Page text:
“She’s so wonderful,” Kelly said.
“Yeah,” Michael agreed, “you should see her naked.”
Cut back to the present, “You look so handsome,” she tells Ryan.
“You really do,” Pam compliments, “I love the material.”
After a quick, pathetic glance from Ryan to the camera, Michael’s now upset he didn’t get one after insulting it not 20 seconds ago. Aw.
Later, in the conference room, Phyllis divvies people so they can all have a ride; as she’s talking, Pam sees her cell ring and, with an annoyed face, hangs up. “Okay, so, between Meredith’s mini-van and if I borrow Bob’s Yukon,” Phyllis charts, “that should fit about twelve people.”
“I actually… might not go,” Pam laments to the others, “Feeling kind of tired.” Meredith offers to take her to Appletini’s and watch Sex and the City at her place; Pam hasn’t decided yet.
Later, back at reception, Kelly begs Pam to go, asking her what she did wrong. She reuses her excuse, and Dwight adds she might have mono. The real reason? She doesn’t have a plus one.
She just wants him home.
“Well, go with Dwight,” Kelly offers, “He’s single, too. Right?”
“Yeah,” he claims, “totally single. Hundred percent available.” Angela, peering from her cubicle, watches on in remorse.
Kevin asks everyone in the breakroom who’s going to Diwali, and Roy, all too curious, asks who’s going.
Kevin’s enjoying this, “Do you mean like, is Pam going?” Though Roy’s face is unchanging, he’s shaking on the inside.
“Don’t go,” Angela advises, “They eat monkey brains.”
“Hey. Hey. Hey, stop that,” Michael chastises, “That is offensive, Indians do not eat monkey brains.” He enunciates what he’s saying to sound more offended than he actially is. “And if they do… sign me up! Because I am sure that they are very tasty and nutritional.” He makes a point about celebrating diversity, and tells Stanley he’s got him covered for Kwanza, which Stanley doesn’t celebrate. Michael thinks he should, it’s fun!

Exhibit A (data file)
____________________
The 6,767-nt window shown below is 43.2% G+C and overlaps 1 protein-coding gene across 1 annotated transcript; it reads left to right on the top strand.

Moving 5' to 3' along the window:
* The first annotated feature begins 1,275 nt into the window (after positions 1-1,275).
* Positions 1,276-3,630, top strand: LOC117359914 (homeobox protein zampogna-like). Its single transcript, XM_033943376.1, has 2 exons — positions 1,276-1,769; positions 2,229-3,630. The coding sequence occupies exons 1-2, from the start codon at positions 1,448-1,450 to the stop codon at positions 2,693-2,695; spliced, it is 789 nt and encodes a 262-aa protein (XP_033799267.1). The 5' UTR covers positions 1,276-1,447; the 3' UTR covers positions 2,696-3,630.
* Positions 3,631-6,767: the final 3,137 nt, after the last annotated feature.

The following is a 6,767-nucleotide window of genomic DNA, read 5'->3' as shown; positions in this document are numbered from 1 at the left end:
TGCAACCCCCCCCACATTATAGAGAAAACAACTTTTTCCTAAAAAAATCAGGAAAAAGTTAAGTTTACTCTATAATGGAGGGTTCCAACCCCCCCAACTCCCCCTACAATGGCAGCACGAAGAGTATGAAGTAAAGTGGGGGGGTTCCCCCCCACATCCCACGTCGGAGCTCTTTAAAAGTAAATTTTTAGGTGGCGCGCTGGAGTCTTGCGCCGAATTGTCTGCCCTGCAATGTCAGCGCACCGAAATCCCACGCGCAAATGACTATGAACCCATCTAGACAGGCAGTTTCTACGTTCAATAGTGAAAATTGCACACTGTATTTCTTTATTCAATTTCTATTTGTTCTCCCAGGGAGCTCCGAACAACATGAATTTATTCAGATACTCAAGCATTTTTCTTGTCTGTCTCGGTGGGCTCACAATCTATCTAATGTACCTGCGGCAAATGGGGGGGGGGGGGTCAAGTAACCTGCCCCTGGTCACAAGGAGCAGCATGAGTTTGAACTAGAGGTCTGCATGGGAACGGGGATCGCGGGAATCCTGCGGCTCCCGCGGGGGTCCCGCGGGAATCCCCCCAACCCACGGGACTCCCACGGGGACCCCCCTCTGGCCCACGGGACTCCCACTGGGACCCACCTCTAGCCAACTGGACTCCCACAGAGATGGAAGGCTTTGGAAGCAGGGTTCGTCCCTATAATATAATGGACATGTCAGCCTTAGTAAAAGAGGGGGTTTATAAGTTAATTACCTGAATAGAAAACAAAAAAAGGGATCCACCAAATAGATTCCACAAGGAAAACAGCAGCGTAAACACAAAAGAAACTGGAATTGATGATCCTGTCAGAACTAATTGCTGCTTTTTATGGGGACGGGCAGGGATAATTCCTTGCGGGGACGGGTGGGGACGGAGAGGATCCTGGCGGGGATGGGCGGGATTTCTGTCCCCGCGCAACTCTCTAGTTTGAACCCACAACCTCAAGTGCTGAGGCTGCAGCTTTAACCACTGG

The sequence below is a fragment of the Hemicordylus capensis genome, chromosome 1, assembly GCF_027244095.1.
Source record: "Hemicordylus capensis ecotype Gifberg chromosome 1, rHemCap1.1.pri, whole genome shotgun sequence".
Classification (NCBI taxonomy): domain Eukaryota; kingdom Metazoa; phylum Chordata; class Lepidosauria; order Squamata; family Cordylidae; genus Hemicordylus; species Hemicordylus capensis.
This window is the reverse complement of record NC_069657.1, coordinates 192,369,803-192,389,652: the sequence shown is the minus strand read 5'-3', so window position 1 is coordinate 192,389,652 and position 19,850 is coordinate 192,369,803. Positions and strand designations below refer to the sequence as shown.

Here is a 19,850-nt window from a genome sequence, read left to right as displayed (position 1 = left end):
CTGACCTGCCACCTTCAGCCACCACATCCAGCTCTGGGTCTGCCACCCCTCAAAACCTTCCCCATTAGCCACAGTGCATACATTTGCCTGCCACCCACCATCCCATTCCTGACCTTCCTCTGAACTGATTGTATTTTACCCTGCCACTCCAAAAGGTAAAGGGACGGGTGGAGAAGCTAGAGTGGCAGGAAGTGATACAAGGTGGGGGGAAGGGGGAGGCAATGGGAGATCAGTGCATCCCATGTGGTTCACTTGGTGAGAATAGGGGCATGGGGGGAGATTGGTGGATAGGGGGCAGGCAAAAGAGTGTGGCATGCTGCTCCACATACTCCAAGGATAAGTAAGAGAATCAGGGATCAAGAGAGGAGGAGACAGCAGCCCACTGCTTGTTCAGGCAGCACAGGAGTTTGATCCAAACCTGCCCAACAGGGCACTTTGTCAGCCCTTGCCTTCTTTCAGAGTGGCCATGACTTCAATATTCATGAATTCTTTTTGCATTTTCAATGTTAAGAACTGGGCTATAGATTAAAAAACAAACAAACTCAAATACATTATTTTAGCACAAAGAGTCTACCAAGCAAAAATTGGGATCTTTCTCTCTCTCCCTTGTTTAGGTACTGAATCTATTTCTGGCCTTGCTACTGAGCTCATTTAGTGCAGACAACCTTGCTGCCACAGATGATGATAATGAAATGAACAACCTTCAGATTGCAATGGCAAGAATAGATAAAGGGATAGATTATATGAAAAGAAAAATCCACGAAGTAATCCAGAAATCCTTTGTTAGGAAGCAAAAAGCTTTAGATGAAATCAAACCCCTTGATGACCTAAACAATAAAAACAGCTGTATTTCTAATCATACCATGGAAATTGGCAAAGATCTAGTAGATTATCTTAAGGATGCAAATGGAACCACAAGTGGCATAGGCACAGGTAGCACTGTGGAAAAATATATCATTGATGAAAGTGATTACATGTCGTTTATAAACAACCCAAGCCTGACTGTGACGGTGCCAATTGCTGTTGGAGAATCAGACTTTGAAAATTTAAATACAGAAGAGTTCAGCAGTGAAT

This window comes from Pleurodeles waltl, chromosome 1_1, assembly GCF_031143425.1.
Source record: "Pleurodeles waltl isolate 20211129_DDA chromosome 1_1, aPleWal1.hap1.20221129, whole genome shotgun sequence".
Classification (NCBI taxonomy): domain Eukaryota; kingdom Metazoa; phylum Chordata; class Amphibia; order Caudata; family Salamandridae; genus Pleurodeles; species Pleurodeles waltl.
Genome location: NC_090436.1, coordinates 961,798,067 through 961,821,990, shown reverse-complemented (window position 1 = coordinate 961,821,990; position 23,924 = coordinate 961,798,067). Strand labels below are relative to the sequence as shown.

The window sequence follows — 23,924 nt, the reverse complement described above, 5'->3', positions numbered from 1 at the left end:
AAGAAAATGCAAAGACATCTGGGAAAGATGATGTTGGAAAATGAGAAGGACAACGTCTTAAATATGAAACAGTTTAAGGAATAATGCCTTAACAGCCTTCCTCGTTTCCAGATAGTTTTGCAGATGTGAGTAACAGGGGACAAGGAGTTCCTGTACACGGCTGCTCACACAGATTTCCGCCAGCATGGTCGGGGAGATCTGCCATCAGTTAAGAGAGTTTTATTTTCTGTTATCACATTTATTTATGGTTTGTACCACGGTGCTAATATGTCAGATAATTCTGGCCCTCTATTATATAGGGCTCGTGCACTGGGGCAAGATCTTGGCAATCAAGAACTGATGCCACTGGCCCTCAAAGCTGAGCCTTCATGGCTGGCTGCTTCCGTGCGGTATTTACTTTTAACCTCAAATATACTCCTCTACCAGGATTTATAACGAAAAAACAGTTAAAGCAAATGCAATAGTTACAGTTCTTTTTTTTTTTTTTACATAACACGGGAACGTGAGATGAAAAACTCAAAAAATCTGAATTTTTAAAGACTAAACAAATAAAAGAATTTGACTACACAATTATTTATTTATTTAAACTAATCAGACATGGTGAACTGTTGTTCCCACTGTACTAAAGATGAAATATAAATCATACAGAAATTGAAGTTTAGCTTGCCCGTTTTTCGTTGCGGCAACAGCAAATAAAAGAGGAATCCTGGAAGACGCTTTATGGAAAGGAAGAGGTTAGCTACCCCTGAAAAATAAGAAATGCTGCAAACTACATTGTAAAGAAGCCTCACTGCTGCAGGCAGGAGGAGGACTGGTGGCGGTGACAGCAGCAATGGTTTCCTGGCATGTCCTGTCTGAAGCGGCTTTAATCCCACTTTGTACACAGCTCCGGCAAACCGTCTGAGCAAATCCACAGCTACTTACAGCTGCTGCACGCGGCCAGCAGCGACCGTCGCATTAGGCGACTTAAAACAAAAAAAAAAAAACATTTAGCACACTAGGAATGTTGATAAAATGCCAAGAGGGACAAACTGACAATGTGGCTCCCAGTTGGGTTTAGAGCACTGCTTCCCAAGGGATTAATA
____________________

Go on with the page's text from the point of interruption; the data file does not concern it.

“I love the people here,” Michael makes a point to the crew, “And if there was one thing I di— don’t really care for is that they can be terribly, terribly ignorant about other cultures. And I don’t want them embarrassing me in front of my girlfriend, Carol.”
Michael respects all cultures and walks of life.
In the conference room (because it’s always the conference room), Michael invites Kelly to discuss Diwali further.
“Um… Diwali is awesome,” Kelly begins, “and there’s food, and there’s going to be dancing, and— Oh! I got the raddest outfit. It has, um…”
Michael wants her to give a lesson, “Um, why don’t you tell us a little bit about the origins of the holiday.”
“Oh, u-um… I don’t know, it’s really old, I think.”
“How many gods do you have?” the devout Christian Angela snidely remarks. She points at the “blue busty gal,” who — according to Kevin — looks like Pam from the waist down.
“Pam wishes,” Dwight comments, which somehow gets a small laugh in agreement from everyone else, Pam looking at the camera in exasperation. I’m in the damn room!
Michael allows Dwight to take the reins, “Diwali is a celebration of the coronation of the God-King Rama, after his epic battle with Ravana, the Demon King of Lanka. It symbolizes the battle between good and evil—”
“This isn’t Lord of the Rings.”
Michael respects all cultures and walks of life.
Meanwhile, in Stamford, Jim has started biking to work, as is revealed when he accidentally knocks the bike into the chair by Andy’s desk. He is nonplussed.
Jim elaborates to the crew, “Josh does it and he lives a lot farther away than I do.” Cue footage of Josh Porter entering the office, looking like he just came home after the Tour de France. “And also it saves gas money, keeps me in shape, helps the environment… and now I know it makes me really sweaty for work,” he smirks as the realization hits him.
Jim texts Pam on the way to his desk. “Texting on the clock?” Karen jokes, “I’m ashamed, Halpert.”
Jim smiles, hiding his frustrations, “Yup, I have gone full-on corrupt.”
“It was only a matter of time,” Karen quips. As she gets to work, the camera pans back out to show Jim doing the same, sighing through his nose in frustration, continuing to chastise himself.